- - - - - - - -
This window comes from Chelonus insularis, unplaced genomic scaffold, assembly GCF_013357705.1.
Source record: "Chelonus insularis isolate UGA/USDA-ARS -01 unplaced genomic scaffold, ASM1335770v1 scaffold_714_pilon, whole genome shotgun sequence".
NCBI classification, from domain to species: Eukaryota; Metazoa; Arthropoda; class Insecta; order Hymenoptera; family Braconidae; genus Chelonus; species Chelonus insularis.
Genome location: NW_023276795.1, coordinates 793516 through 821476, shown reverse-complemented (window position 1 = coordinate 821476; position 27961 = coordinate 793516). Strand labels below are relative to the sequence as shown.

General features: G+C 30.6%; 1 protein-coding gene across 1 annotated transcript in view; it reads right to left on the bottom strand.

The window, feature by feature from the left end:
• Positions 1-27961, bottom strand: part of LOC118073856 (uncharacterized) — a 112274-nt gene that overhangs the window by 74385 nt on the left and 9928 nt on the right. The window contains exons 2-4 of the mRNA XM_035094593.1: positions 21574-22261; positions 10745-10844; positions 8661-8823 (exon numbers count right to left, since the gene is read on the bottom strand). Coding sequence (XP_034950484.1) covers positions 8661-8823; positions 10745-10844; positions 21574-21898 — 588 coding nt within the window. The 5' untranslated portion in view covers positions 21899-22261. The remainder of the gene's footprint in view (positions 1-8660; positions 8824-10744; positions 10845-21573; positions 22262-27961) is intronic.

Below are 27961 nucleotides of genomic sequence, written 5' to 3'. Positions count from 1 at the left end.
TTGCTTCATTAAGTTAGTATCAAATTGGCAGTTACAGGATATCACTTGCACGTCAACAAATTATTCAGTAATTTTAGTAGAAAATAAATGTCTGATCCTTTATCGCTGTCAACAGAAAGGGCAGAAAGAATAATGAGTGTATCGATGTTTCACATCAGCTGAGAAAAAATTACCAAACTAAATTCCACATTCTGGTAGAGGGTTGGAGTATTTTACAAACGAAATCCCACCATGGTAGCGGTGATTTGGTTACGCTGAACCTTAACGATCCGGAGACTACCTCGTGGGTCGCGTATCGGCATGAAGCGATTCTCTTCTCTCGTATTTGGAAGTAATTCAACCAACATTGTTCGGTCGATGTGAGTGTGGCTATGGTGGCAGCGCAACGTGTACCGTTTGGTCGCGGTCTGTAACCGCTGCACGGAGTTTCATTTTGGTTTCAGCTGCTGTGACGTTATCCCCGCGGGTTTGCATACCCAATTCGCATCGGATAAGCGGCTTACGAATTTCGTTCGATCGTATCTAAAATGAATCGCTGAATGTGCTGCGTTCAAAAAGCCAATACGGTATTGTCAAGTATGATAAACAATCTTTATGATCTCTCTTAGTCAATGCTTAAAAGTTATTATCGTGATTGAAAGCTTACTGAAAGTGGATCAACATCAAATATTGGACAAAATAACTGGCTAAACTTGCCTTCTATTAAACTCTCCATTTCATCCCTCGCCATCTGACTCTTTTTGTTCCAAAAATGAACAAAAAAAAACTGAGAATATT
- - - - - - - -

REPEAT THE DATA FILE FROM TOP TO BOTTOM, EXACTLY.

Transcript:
This window comes from Chelonus insularis, unplaced genomic scaffold, assembly GCF_013357705.1.
Source record: "Chelonus insularis isolate UGA/USDA-ARS -01 unplaced genomic scaffold, ASM1335770v1 scaffold_714_pilon, whole genome shotgun sequence".
NCBI classification, from domain to species: Eukaryota; Metazoa; Arthropoda; class Insecta; order Hymenoptera; family Braconidae; genus Chelonus; species Chelonus insularis.
Genome location: NW_023276795.1, coordinates 793516 through 821476, shown reverse-complemented (window position 1 = coordinate 821476; position 27961 = coordinate 793516). Strand labels below are relative to the sequence as shown.

General features: G+C 30.6%; 1 protein-coding gene across 1 annotated transcript in view; it reads right to left on the bottom strand.

The window, feature by feature from the left end:
• Positions 1-27961, bottom strand: part of LOC118073856 (uncharacterized) — a 112274-nt gene that overhangs the window by 74385 nt on the left and 9928 nt on the right. The window contains exons 2-4 of the mRNA XM_035094593.1: positions 21574-22261; positions 10745-10844; positions 8661-8823 (exon numbers count right to left, since the gene is read on the bottom strand). Coding sequence (XP_034950484.1) covers positions 8661-8823; positions 10745-10844; positions 21574-21898 — 588 coding nt within the window. The 5' untranslated portion in view covers positions 21899-22261. The remainder of the gene's footprint in view (positions 1-8660; positions 8824-10744; positions 10845-21573; positions 22262-27961) is intronic.

Below are 27961 nucleotides of genomic sequence, written 5' to 3'. Positions count from 1 at the left end.
TTGCTTCATTAAGTTAGTATCAAATTGGCAGTTACAGGATATCACTTGCACGTCAACAAATTATTCAGTAATTTTAGTAGAAAATAAATGTCTGATCCTTTATCGCTGTCAACAGAAAGGGCAGAAAGAATAATGAGTGTATCGATGTTTCACATCAGCTGAGAAAAAATTACCAAACTAAATTCCACATTCTGGTAGAGGGTTGGAGTATTTTACAAACGAAATCCCACCATGGTAGCGGTGATTTGGTTACGCTGAACCTTAACGATCCGGAGACTACCTCGTGGGTCGCGTATCGGCATGAAGCGATTCTCTTCTCTCGTATTTGGAAGTAATTCAACCAACATTGTTCGGTCGATGTGAGTGTGGCTATGGTGGCAGCGCAACGTGTACCGTTTGGTCGCGGTCTGTAACCGCTGCACGGAGTTTCATTTTGGTTTCAGCTGCTGTGACGTTATCCCCGCGGGTTTGCATACCCAATTCGCATCGGATAAGCGGCTTACGAATTTCGTTCGATCGTATCTAAAATGAATCGCTGAATGTGCTGCGTTCAAAAAGCCAATACGGTATTGTCAAGTATGATAAACAATCTTTATGATCTCTCTTAGTCAATGCTTAAAAGTTATTATCGTGATTGAAAGCTTACTGAAAGTGGATCAACATCAAATATTGGACAAAATAACTGGCTAAACTTGCCTTCTATTAAACTCTCCATTTCATCCCTCGCCATCTGACTCTTTTTGTTCCAAAAATGAACAAAAAAAAACTGAGAATATT